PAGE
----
Seen as synonymous with death and disease, the highly misunderstood vulture has obtained a poor reputation in many cultures across the globe. Ironically enough, they are one of the most beneficial species for humans and environment in terms of being able to reduce the very things they are known for.
Here are a few facts about why vultures are so important to humans and our livelihoods.
1. Due to highly acidic stomach acids (pH of 0), vultures can safely consume carcasses infected with rabies, hog cholera, botulism, and many other disease that would be lethal to most other scavengers.
2. To elaborate more on number one, vultures are considered ‘dead end’ hosts because the disease does not spread further once consumed by the vulture. So if a vulture eats a diseased animal, the spread of the disease ends there because it will likely be neutralized by the vulture’s body. Ergo, the risk of disease spreading from dead bodies is relatively low with the presence of vultures.
3. With eyesight up to 8 times better than that of humans, vultures rely heavily on their vision to find their meals. Conservationists and scientists are able to use vultures to find poached animals.
4. Some vulture species are the only legitimate scavengers in the African bush and USA. Unlike hyenas and coyotes, for example, vultures NEVER hunt for their own food, but instead feed on predators’ kills or on animals that have died due to injury or illness.
5.A vulture can eat up to 1 kilogram (about 2 pounds) of decaying meat in a single meal.
6. Vultures will often urinate and defecate where they eat. Although this may not seem sanitary, due to the highly acidic nature of their bodily waste, vulture essentially ‘disinfect’ the areas they congregate to eat at . . thus even further preventing the spread of disease.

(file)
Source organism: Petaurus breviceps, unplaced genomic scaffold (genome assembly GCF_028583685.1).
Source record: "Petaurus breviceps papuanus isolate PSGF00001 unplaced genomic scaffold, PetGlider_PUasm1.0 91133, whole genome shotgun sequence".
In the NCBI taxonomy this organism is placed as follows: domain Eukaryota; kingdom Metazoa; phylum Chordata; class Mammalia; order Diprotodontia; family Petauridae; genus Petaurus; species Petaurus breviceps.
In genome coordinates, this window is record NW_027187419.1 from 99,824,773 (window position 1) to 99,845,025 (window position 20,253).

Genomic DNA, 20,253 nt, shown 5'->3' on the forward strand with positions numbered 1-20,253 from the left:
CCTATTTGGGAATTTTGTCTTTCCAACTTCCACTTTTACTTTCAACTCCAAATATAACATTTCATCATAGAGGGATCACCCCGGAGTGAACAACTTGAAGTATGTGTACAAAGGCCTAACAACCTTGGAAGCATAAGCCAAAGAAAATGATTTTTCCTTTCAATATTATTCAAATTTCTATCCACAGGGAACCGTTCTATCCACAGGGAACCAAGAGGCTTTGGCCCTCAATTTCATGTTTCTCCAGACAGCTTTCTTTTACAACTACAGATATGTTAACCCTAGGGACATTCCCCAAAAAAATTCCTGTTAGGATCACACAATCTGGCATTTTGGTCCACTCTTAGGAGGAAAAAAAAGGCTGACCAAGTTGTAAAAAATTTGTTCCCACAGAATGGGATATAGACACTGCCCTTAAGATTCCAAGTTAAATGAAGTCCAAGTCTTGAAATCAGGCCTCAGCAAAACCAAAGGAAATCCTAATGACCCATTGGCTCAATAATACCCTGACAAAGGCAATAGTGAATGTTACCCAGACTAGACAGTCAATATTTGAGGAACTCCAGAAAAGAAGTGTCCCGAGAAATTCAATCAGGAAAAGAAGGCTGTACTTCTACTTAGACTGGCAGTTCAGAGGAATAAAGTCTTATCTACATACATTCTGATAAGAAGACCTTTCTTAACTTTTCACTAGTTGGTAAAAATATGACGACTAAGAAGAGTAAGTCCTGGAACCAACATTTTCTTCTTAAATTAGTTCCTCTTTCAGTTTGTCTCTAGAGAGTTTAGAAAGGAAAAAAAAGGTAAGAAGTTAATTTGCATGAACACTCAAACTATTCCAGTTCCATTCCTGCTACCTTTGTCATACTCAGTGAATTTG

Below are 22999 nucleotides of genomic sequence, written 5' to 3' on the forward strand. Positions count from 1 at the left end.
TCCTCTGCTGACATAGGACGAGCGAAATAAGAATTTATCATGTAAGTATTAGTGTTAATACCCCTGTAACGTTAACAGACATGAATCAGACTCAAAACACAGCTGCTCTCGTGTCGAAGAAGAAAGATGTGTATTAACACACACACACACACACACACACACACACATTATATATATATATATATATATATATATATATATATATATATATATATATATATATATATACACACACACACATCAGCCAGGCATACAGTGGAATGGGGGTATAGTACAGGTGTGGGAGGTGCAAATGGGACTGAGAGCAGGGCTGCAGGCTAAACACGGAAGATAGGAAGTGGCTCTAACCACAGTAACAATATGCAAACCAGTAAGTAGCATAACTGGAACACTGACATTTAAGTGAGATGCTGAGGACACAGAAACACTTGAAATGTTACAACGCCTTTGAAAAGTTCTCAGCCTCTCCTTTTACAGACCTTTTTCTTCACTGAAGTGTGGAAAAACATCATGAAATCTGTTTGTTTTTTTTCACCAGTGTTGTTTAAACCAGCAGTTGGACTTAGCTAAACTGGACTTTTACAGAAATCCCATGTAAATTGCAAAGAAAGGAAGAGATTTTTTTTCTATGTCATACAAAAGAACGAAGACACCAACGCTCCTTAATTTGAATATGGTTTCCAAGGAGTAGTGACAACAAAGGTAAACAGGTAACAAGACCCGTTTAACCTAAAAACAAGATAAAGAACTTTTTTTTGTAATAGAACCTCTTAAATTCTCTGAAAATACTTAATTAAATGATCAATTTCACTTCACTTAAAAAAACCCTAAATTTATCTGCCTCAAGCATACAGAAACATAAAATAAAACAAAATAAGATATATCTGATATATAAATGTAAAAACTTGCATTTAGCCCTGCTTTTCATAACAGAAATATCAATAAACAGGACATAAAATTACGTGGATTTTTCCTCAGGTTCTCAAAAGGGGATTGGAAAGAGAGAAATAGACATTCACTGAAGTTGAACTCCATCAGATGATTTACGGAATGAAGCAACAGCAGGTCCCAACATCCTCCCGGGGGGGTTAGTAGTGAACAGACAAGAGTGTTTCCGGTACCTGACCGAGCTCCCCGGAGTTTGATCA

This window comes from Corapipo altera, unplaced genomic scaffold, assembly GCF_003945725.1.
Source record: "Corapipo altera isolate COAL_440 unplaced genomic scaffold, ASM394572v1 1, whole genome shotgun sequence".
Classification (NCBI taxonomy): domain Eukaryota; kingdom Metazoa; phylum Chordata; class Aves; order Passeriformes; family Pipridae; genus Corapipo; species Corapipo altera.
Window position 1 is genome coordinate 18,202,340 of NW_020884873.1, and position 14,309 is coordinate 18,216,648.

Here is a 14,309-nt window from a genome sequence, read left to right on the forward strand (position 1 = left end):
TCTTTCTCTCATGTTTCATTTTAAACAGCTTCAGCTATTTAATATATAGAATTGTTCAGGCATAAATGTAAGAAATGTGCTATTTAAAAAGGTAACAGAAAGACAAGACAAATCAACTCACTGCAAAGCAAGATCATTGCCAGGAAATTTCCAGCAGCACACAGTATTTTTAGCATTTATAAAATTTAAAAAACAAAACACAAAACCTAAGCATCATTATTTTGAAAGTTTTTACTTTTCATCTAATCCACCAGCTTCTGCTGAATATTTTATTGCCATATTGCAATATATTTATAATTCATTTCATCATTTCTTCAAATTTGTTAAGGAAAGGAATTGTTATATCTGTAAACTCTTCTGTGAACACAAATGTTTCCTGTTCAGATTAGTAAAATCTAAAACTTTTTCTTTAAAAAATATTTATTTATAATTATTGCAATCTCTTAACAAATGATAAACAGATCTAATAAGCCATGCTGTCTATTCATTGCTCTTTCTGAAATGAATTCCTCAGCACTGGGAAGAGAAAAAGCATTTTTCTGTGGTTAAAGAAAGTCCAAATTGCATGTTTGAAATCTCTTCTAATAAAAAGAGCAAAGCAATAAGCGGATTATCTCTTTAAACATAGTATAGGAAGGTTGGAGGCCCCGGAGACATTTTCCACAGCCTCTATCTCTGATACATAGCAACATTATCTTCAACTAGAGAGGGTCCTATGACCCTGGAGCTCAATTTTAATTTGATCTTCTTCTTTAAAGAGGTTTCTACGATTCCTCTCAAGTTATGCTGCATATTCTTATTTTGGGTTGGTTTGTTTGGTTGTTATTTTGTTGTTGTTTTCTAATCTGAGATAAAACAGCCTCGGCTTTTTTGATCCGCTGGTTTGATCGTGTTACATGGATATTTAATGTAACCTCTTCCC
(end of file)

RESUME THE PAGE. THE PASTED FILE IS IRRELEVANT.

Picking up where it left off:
7. In many countries, people have set up vulture “restaurants,” or feeding sites, where carcasses can be left out for vultures. These restaurants help to ensure that vultures have enough food and also help them avoid contaminated carcasses. In South Africa, tourist companies have taken advantage of such locations to allow their clients to see the vultures feed.
8. Their bald heads are not just a fashion statement. Featherless heads help radiate excess heat away from their bodies and keep rotting flesh from soiling feathers.
Still not convinced vultures are important?
9. The Indian Vulture Crisis:
Between 1992 and 2007, a massive reduction in India’s vulture populations was seen due to veterinarians using the drug diclofenac, an anti-inflammatory used to treat livestock. Indian and Slender-billed Vulture populations decreased by almost 97%; meanwhile, the White-rumped Vulture populations fared even worse with a 99.9% drop in their numbers.
Surveys show that the country’s decline in their ‘natural cleanup crew’ led to an explosion in the population of feral dogs (estimated to be about 18 million today in India), contributing to over 38.5 million additional dog bites These animals, unlike the “dead-end” vultures, are potential vectors for rabies and are linked to the 47,300 extra deaths recorded from the disease. The researchers believe that the increased number of rabies victims may have cost the Indian economy $34 billion.
In addition, the remains of the carcasses that were formerly picked clean by the vultures are also now contaminating water supplies causing further disease issues for the country.